GOES-O Satellite Arrives at KSC for Final Pre-Launch Testing
George H. Diller
Kennedy Space Center
Cynthia M O’Carroll
Goddard Space Flight Center
NOAA National Environmental Satellite,
Data and Information Service
CAPE CANAVERAL, Fla. - The latest Geostationary Operational Environmental Satellite (GOES) developed by NASA for the National Oceanic and Atmospheric Administration (NOAA), called GOES-O, arrived this morning by a C17 military cargo aircraft at the Kennedy Space Center's Shuttle Landing Facility from the manufacturing plant in El Segundo, Calif.
The GOES-O satellite is targeted to launch April 28 onboard a United Launch Alliance expendable launch vehicle Delta IV. Once in orbit GOES-O will be designated GOES-14 and NASA will provide on-orbit checkout and then transfer operational responsibility to NOAA. GOES-O will be placed in on-orbit storage as a replacement for an older GOES satellite.
After arriving yesterday, the satellite was transported to Astrotech in Titusville, Fla., where final testing of the imaging system, instrumentation, communications and power systems will be performed. These tests will take approximately six weeks to complete. Then the spacecraft will be fueled with propellant for the attitude control system, encapsulated in the nose fairing and prepared for transport to the launch pad.
GOES-O is the second spacecraft to be launched in the GOES N-P series of geostationary environmental weather satellites. The GOES satellites continuously provide observations of 60% of the Earth including the continental United States, providing weather monitoring and forecast operations as well as a continuous and reliable stream of environmental information and severe weather warnings.
GOES-O carries an advanced attitude control system using star trackers with spacecraft optical bench Imager and Sounder mountings that provide enhanced instrument pointing performance for improved image navigation and registration to better locate severe storms and other events important to the NOAA National Weather Service. The Imager on GOES-O has improved resolution in the 13 micron channel from 8 km to 4 km. The finer spatial resolution allows improved estimates of horizontal distribution of cloud-top, height of atmospheric motion vectors, and volcanic ash detection. In addition, the GOES-O image navigation accuracy of about 2 km from an orbit altitude of about 35,700 km (22,300 miles) is superior compared to the previous series of GOES satellites.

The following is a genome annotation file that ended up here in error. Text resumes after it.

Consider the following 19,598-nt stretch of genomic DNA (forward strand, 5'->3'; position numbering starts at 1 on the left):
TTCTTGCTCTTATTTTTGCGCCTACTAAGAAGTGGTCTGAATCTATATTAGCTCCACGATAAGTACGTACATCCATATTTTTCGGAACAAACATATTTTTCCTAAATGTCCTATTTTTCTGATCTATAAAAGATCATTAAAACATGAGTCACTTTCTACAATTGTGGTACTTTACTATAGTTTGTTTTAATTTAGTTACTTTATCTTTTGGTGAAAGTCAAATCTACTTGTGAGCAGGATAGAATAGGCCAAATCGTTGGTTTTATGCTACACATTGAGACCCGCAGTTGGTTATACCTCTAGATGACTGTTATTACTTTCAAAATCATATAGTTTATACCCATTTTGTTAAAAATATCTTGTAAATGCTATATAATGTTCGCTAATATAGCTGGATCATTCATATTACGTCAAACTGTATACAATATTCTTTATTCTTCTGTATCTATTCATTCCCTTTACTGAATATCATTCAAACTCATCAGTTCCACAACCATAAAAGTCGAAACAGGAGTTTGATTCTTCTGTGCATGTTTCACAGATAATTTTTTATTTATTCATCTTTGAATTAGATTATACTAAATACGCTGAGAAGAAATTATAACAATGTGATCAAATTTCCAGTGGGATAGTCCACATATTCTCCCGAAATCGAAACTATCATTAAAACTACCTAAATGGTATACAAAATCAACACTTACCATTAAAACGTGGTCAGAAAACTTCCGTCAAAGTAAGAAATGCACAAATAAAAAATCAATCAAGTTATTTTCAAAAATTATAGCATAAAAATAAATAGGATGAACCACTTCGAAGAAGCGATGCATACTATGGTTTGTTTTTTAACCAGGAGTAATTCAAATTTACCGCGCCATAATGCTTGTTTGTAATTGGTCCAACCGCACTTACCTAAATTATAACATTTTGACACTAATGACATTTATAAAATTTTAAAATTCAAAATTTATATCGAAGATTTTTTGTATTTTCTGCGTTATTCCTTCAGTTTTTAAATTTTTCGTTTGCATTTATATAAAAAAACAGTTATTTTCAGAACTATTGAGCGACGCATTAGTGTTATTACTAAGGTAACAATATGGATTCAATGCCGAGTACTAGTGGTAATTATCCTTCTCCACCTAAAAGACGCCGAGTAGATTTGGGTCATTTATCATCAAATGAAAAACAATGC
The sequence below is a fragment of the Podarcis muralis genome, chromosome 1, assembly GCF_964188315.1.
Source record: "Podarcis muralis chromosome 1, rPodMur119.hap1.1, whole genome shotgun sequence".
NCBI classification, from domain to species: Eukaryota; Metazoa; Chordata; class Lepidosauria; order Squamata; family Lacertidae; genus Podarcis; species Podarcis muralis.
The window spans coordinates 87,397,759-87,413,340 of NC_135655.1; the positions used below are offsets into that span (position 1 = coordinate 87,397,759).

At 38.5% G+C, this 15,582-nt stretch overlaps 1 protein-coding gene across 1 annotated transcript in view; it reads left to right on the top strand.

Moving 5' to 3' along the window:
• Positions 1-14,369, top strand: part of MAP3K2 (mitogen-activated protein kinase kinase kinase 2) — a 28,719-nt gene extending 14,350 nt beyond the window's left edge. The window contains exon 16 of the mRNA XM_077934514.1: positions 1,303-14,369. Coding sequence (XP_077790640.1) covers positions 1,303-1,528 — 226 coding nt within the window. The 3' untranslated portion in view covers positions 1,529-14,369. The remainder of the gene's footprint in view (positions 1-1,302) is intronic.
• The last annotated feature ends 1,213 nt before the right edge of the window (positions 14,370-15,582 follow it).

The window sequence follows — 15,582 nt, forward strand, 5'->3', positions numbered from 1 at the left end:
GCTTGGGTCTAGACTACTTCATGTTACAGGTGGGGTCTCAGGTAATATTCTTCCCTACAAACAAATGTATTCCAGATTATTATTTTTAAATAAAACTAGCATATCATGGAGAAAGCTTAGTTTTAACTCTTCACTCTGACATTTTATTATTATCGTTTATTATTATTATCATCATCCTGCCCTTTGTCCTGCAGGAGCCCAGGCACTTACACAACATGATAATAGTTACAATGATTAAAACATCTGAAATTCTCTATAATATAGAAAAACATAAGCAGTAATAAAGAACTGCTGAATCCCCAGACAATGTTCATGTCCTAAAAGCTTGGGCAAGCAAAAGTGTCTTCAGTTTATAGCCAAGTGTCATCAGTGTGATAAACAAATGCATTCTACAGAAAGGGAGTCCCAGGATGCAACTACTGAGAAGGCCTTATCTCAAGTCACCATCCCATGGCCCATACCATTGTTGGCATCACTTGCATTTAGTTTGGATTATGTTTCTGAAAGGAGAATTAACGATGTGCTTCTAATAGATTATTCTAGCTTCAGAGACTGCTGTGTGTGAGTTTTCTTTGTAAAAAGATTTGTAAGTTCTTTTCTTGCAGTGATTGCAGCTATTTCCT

The multi-mission GOES N-P Series of satellites are vital contributors to weather, solar, and space operations and future science improvements with weather prediction and remote sensing. These satellites aid in severe storm warnings, resource management, search and rescue, emergency managers, and likely lead to additional advances in environmental sciences and multifaceted data applications of remotely sensed phenomena. GOES-O data will add to the global climate change databases of knowledge, embracing many civil and government environmental forecasting organizations that work to benefit people everywhere and help save lives.
A United Launch Alliance Delta IV Expendable Launch Vehicle was erected February 25 at Space Launch Complex (SLC-37B), Cape Canaveral Air Force Station, Fla. NOAA manages the operational environmental satellite program and establishes requirements, provides all funding and distributes operational environmental satellite data for the United States. NASA's Goddard Space Flight Center in Greenbelt, Md., procures and manages the development and launch of the satellites for NOAA on a cost reimbursable basis.
United Launch Alliance will conduct the commercial launch with a Federal Aviation Administration (FAA) launch license. They will also oversee launch service duties that include oversight of the launch vehicle processing activities, integration of the GOES-O spacecraft with the United Launch Alliance Delta IV and the launch countdown activities.
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